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It's Just a Setback


It's Just a Setback: Don't Take It Personally


Are you experiencing an emotional roller coaster, euphorically celebrating wins, but facing despair when losses mount? If you are, you may be taking things a little too personally. If you want to trade like a winner, it's vital that you take responsibility for your actions, taking every precaution possible to neutralize adverse events and to control risk. That said, when things go wrong, it may not always be your fault. You may merely be part of a faulty "system."

Have you ever worked at a large corporation where the general business plan was faulty? Take Hewlett-Packard, for example. We've all read how major changes have been made in the past year, undoing what the last CEO accomplished in the previous two years. Who were some of the victims of a faulty plan? Mid-level managers probably paid the price for decisions for which they had little input. Was it their fault that the old business plan wasn't working? No, they were merely trying to make the company profitable using a business plan that just wasn't going to work in today's business climate. It's the same with trading. You may have trading strategies that could have worked under different market conditions, but they don't work today. You may not have the financial resources you need to trade profitably, yet you are trying to make it work when there's little chance that even a "Market Wizard" could do it. You may be under-capitalized for your methods, or lack the personal time required to gather the information you need to develop sound trading plans. When things go wrong, it may not personally be your fault. There may be something wrong with the "system." It is as if you were set up to fail.

Why beat yourself up if you can't fix something that is severely broken? You can't put a broken egg back together again, so you might as well make scrambled eggs. Similarly, with trading, you need to fix whatever is wrong with your strategies or methods as soon as possible. You don't have time to blame yourself for what went wrong. It's better to concentrate on how you can change what's going wrong by taking an objective, problem solving approach. Don't take things personally and emotionally.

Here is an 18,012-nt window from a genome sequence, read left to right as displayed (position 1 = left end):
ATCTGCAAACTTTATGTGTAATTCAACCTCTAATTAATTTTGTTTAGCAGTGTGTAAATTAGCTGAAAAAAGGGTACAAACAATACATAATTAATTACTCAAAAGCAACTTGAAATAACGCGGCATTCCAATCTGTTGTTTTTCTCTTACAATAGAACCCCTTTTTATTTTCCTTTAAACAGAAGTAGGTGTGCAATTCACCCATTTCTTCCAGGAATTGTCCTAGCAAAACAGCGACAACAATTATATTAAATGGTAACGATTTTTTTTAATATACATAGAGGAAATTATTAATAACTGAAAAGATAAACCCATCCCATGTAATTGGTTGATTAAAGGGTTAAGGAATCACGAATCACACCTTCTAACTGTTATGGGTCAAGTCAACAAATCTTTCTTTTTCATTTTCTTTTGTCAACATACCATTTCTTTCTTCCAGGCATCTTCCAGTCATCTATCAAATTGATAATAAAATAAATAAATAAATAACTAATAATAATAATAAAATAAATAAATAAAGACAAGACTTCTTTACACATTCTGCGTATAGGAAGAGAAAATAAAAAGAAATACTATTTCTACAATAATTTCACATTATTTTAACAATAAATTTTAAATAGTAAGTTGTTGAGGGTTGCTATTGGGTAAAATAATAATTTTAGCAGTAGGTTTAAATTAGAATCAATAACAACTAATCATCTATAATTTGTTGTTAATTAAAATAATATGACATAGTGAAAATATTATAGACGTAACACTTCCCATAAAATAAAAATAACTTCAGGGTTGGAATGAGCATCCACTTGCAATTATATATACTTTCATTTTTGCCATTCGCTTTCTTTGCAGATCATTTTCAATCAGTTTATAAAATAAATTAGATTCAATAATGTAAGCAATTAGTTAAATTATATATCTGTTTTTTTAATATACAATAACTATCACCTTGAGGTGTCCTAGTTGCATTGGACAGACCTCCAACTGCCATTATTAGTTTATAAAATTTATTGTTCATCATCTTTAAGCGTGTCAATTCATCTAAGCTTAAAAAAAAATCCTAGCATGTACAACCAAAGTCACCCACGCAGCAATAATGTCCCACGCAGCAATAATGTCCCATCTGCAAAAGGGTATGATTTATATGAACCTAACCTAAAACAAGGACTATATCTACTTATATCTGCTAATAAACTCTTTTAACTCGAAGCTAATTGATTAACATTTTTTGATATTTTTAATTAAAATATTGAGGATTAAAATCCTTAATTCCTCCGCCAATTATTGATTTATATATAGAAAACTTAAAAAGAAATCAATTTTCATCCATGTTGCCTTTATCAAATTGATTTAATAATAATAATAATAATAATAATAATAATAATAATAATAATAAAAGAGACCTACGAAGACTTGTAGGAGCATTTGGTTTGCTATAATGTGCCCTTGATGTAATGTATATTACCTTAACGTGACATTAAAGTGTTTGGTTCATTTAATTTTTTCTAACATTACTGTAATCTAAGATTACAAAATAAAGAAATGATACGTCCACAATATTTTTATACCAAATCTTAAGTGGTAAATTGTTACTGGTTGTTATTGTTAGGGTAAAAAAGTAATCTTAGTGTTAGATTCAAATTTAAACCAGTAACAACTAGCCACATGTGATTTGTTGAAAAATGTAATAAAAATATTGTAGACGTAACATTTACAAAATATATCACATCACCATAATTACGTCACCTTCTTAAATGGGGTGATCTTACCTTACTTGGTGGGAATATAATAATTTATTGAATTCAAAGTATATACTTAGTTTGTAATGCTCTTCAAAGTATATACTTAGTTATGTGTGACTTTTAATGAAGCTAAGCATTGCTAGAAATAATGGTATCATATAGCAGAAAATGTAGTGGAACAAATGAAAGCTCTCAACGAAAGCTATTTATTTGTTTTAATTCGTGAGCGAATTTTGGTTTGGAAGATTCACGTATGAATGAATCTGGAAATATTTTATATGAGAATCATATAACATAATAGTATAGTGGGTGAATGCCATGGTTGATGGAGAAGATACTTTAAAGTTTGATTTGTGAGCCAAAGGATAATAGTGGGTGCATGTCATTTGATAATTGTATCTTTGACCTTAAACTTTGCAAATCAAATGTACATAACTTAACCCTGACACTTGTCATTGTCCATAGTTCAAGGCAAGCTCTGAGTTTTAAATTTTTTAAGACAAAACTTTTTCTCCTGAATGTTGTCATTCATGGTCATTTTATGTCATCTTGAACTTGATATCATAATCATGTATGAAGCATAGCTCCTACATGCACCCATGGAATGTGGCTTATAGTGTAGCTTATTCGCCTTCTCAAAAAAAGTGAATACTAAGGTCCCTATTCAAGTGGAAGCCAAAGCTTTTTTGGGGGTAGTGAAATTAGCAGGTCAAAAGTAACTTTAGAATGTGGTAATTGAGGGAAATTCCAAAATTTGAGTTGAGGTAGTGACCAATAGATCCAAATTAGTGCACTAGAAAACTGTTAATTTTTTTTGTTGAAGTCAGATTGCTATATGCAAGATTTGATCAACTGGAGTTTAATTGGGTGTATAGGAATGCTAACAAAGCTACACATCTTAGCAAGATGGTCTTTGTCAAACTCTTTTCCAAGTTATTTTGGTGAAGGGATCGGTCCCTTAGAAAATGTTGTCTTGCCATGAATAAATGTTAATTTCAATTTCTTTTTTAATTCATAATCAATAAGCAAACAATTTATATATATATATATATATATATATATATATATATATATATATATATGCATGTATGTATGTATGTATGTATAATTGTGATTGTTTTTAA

When things don't go your way, do whatever you can to change matters, and do it fast. Don't continually assume that every unpleasant event you encounter is your fault, and that you should take the blame as if you did something wrong. Don't ridicule yourself for making an understandable mistake. Now, at some abstract level, it may be your "fault." Ultimately, you are in control, but it doesn't help you recover from a setback to constantly dwell on how you did something wrong and should be blamed for it. When we take too much responsibility for our actions, we tend to blame and punish ourselves when things go wrong, the same way our parents may have punished us when we were children. When it comes to performing a task, such as entering or exiting a trade, it's vital to de-personalize or objectify matters. Rather than consider the "meaning" or "personal significance" of an action or event, it's more useful to think strategically. Concentrate on the ongoing process of trading. In other words, focus on what is wrong with your trading strategies and methods, and take an action-oriented approach and try to solve problems. Don't emotionally wallow in self-pity.

So when things go wrong, don't think emotionally, think strategically. Concentrate on what you can do next to solve the problem. Enjoy the intellectual challenge and rise to meet it. If you can avoid taking setbacks personally, you'll rise to higher levels of experience, and trade like a master.